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Alumnus Profile: NY AIDS Walk’s Star Elizabeth Nerich

Authored By: 
The Beekman School

Whether it’s seeking personal satisfaction, meeting like-minded people, enhancing our opportunities for professional advancement, or because of a personal connection, we get involved in philanthropic causes for different reasons.

“My Uncle Gary died from AIDS when I was 3 years old. My mom was always really open about how he passed away and answered any questions I had about it. I just felt a connection with GMHC and the NY AIDS Walk instantly,” remembers Beekman alumna and NY AIDS Walk volunteer and team captain, Elizabeth Nerich—a fearless, ambitious and kind-hearted young woman.

Ranking as 24th-highest individual fundraiser during the 2014 Annual New York AIDS Walk, getting into her first choice college, and working for one of America’s communications giants are no small feats!  To this day, Elizabeth acknowledges the support she received at The Beekman School to allow her to pursue her dreams.“Beekman is a really unique school. I’ve yet to meet another person who has had the same high school experience as I have. I think the community Beekman represents helped me build my confidence, mature faster and look at interests outside of just the usual curriculum,” she says. 

Elizabeth has been involved with NY AIDS Walk and GMHC—a leading HIV/AIDS prevention, care, and advocacy organization—since her time at Beekman. “The first year, I walked in the AIDS Walk with about five other Beekman peers. We used our time to get some community service hours and get to know each other outside of school. We celebrated with a lunch after and I was immediately hooked,” she recalls.

Her years at Beekman also mark the beginning of Elizabeth’s passion for writing and journalism when she launched the lifestyle blog The Ginger Gazette. Besides giving freedom to her love for writing, she admits that throughout high school the blog has provided her with the perfect platform for completing school projects for her web class—such as designing banners for her own blog.

After graduating from The Beekman School in 2009, Elizabeth was admitted to study Print and Online Journalism at Elon University —her dream school—where in her own words she spent the best four years of her life. “At first, they just didn’t realize I was their dream student. I applied early decision. I dealt with being deferred to regular admission, and then being waitlisted. I refused to take ‘no’ for an answer, though, and probably annoyed Admissions so much with all my letters that they finally threw their hands up in defeat and admitted me,” says Elizabeth, looking back.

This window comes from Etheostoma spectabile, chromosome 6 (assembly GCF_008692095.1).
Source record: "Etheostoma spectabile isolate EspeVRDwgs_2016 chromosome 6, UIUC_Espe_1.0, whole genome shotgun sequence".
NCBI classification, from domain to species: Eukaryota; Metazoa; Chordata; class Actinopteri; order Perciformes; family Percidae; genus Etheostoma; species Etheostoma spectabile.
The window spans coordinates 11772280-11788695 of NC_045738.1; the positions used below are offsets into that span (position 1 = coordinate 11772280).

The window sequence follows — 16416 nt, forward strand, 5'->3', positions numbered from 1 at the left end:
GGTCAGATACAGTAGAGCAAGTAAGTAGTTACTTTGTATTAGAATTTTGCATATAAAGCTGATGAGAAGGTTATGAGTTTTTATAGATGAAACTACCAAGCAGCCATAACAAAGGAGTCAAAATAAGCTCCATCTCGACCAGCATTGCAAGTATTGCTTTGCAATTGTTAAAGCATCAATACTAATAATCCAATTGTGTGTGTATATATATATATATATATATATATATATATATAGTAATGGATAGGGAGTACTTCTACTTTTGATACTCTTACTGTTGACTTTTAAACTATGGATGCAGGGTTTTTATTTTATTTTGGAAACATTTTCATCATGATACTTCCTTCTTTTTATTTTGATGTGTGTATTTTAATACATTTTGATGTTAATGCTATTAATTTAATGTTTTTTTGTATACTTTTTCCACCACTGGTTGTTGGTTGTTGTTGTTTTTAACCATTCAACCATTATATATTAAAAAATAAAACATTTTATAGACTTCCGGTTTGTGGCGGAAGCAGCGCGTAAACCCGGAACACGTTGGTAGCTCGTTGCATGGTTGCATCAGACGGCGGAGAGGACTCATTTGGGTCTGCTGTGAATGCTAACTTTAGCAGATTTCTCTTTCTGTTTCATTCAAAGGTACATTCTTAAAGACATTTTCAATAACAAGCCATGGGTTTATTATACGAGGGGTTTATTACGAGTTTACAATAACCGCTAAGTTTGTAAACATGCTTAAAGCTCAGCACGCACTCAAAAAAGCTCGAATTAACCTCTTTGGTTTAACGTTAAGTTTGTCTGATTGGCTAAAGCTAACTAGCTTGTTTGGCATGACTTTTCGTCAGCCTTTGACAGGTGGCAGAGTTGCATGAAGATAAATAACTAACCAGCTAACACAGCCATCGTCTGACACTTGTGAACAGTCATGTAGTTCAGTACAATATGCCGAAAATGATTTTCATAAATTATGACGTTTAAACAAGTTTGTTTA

She also recognizes the role Beekman has played in getting her ready for college, not only academically, but also personally. “It helped me avoid the adjustment pains my fellow students at Elon had and get used to the college routine.” Her most memorable Beekman moment was her graduation day. She shares that, despite being sad to part from her peers and teachers, she’d been ready to go to college. “It just felt so natural to me,” she says. 

Elizabeth is currently a Client Service Manager at ADTECH (a wholly owned subsidiary of AOL), and, before that, she worked for Bloomberg LP in NYC.  One of the biggest challenges in her adult life has been finding her own professional niche. She admits that Beekman’s small size has allowed teachers and Beekman’s headmaster, George, to get to know her on an individual level and give her the personalized guidance she needed even later in life to be able to discover her unique place.

While a student, Elizabeth built meaningful relationships with both classmates and teachers. “It’s nice to stay in touch with people from high school, form a support group, and bounce off ideas.” She also fondly remembers that several of her professors even attended last year’s fundraising event that she organized.

This year, she's taken her involvement with the NY AIDS Walk to a different level. Elizabeth is coordinating a happy hour event on the top floor of Professor Thom's Bar in the East village and creating a personal fundraising goal of $10,000.

Her final piece of advice to fellow peers: “Don’t be afraid to show your passion…and don’t take ‘no’ as an answer.”